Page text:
Another modernization that MediaOCD strives to achieve is the absence of translation annotations: why screen annotations provide additional context is being discussed on screen. The team keeps some notes, but Rebholz told me he often mistakenly sends them to quality control first. That way, the MediaOCD team can see if the note is really needed, or if it’s just a simple Google search. For example, Rebholz is so confident that most people now know what “oni” is without the need for a liner or translation notes. While talking to the team at MediaOCD and Discotek he mentioned Marc Levy, Discotek Social Media Manager and Quality Control Specialist, has a great idea of ​​what notes their audience is looking for. One of the notes they keep, Rebholz explained, is a poignant reference to new anime fans and an explanation that reflects modern consciousness.

“On one of the first translation notes in the series, Ataru quotes from Iscandar

. In the original comment, it called it because it was clearly more popular at the time I know, but now, Yamato is definitely easy to identify, but Iscandar may not be so easy to identify, so comment Left in place, but modified to reference Yamato instead of .”

Going back to Rebholz’s exchange of tweets with Woodhead, I noticed that any conversation Lum’s mother said was A weird, moon-like font is used. A very different font from the Greek used for her dialogue in the movie. Rebholz gave me the full context of the tweets that led me to talk to him, one of which is deeply rooted in the origins of AnimEigo‘s subtitle system.

Weird font used for the subtitles of Mom Lum . The picture on the left is the AnimeEigo version, and the picture on the right is the Discotek version.

“We got the script and the movie was in Greek – in fact the first movie I worked on did have Greek on it – so we just recreated it and rolled with what was there. When I started When doing subtitles for the series…I looked at what was going on because the way the lines were written in the script was kind of weird. They didn’t seem to have any spaces or anything in the lines and I thought “why are these lines written like this” Awkward?

“So I pulled out the DVD of the corresponding episode and said, ‘Okay, I know what’s going on here. ‘ Then the decision was fine, you know, what do we do? Do I have to recreate these? Do we just choose a different font? I’ve worked for Robert in the past and I said “I know he’s a Mac guy, and I’ve been a Mac guy.” So I wonder if this is the Mac font he uses. “I finally found the original font

” Robert replied to my tweet about it “We just lined up and tried it, it was really handy to make it listen Seems like something that fits the scene,” because I didn’t have to stick to any kind of script when I added that…I was able to make up the dialogue and add the missing subtitles for that particular shot. So not only is it a faithful reproduction of what he originally did, but it has now been expanded with something new.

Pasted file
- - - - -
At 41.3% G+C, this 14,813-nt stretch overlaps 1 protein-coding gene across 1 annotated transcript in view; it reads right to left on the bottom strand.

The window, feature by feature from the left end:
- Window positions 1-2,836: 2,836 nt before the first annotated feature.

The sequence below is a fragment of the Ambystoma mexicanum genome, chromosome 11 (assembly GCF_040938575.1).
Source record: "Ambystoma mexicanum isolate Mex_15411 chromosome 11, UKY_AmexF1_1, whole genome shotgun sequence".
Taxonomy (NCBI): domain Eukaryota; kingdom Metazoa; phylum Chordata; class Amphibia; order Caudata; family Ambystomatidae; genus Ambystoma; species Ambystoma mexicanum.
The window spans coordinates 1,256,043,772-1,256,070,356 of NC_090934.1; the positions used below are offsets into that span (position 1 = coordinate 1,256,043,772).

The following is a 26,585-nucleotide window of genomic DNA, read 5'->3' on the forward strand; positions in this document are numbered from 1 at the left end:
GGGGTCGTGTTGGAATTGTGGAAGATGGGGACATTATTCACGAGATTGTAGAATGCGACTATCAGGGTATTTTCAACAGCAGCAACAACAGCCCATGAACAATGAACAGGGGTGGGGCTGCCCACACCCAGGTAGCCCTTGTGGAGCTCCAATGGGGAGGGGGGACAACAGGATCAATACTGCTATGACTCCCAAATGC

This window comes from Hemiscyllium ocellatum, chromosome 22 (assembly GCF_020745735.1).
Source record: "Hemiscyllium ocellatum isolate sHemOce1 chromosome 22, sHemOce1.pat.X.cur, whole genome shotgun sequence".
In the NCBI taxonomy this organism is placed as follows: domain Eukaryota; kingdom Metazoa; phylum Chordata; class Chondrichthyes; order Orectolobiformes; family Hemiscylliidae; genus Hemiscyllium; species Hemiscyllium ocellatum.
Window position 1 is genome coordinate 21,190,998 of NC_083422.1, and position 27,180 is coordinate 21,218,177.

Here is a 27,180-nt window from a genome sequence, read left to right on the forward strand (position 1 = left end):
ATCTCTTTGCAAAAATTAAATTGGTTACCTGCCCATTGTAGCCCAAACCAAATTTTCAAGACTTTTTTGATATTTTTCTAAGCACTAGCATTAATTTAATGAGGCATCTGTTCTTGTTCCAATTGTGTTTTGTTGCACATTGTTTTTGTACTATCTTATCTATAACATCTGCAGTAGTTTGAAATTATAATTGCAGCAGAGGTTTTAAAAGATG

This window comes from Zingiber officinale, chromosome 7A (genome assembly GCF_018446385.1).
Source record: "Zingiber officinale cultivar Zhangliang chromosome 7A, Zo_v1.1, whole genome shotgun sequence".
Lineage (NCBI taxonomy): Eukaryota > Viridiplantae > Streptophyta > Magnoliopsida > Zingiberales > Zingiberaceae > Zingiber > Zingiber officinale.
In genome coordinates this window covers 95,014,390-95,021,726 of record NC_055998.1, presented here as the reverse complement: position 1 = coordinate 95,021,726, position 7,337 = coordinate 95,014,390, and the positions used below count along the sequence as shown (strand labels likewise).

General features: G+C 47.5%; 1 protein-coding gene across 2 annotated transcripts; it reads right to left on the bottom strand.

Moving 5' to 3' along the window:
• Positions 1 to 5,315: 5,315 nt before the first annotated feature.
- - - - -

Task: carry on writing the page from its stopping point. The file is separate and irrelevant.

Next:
Overall, both Rebholz and Sevakis told me that the production of the series went fairly smoothly. Although the series often had issues related to the era in which it was made became a hot topic on the Internet, but it wasn’t as granular as a series like Season 2. Mentioning that series immediately caught Rebholz’s breath, while Sevakis recalled his nickname for the series’ protagonist: “Sana-chan, translated spoiler. ‘ Sevakis continued, it’s a difficult title for MediaOCD, because it’s a difficult title for Quoting an extremely tiny and obscure Japanese variety show. He was relieved, but it wasn’t.

“Thank goodness not that hot.

Ironically, in fact, very hot these days. The new TV series produced by David will Premiered in October th will be streamed via HIDIVE.MediaOCD, No one at Discotek or Sevakis himself saw it coming when they started making “original” TV shows.

“We simply Didn’t think about the TV show, that’s just bad luck. How often this happens is interesting. This also happens where we’re about to announce the title and “oh, Japan is going to relaunch it” and we’re like “oh… cool?” But you know, in this case, we’re going to do our best, because It’s a great show that many younger fans haven’t even heard of. So we can do anything to illuminate it.

When talking to Rebholz, you can feel his passion for guiding the series for new audiences, especially with this new series coming soon.

“You see it all the time: reboots or sequels come out, and of course everyone wants to see where it started and what the original was like. Timing again, you know, because we started this project a long time ago, and I don’t think any of us knew a new show was in the works or coming soon. So the timing is great, and it’s really cool to be the steward of the next release of this release to the wider anime public.

As for the guy who was there from the beginning, Woodhead, he told me, “I’m glad more people are enjoying

UY. It’s a fun show and I’m enjoying making it. “

What intrigued me throughout this process is that despite our big mergers, he’s always been, anime is really a small industry, especially in the U.S. . This is an industry where everyone understands everyone to some extent. People who have been in the field from the beginning, like Woodhead, and people who have joined over time, like Sevakis and Rebholz. In our In the interview, Sevakis was interested in our respective ages and the age of his team, which he told me was one of the best things they did.

“I think once you get old and young to communicate properly, cool things can happen because we can actually put the pieces of the puzzle together. ”

190537 Coop Bicknell is the occasional writer and podcast co-host Dude, do you remember Macross? You can follow him on Twitter @RiderStrike. 2011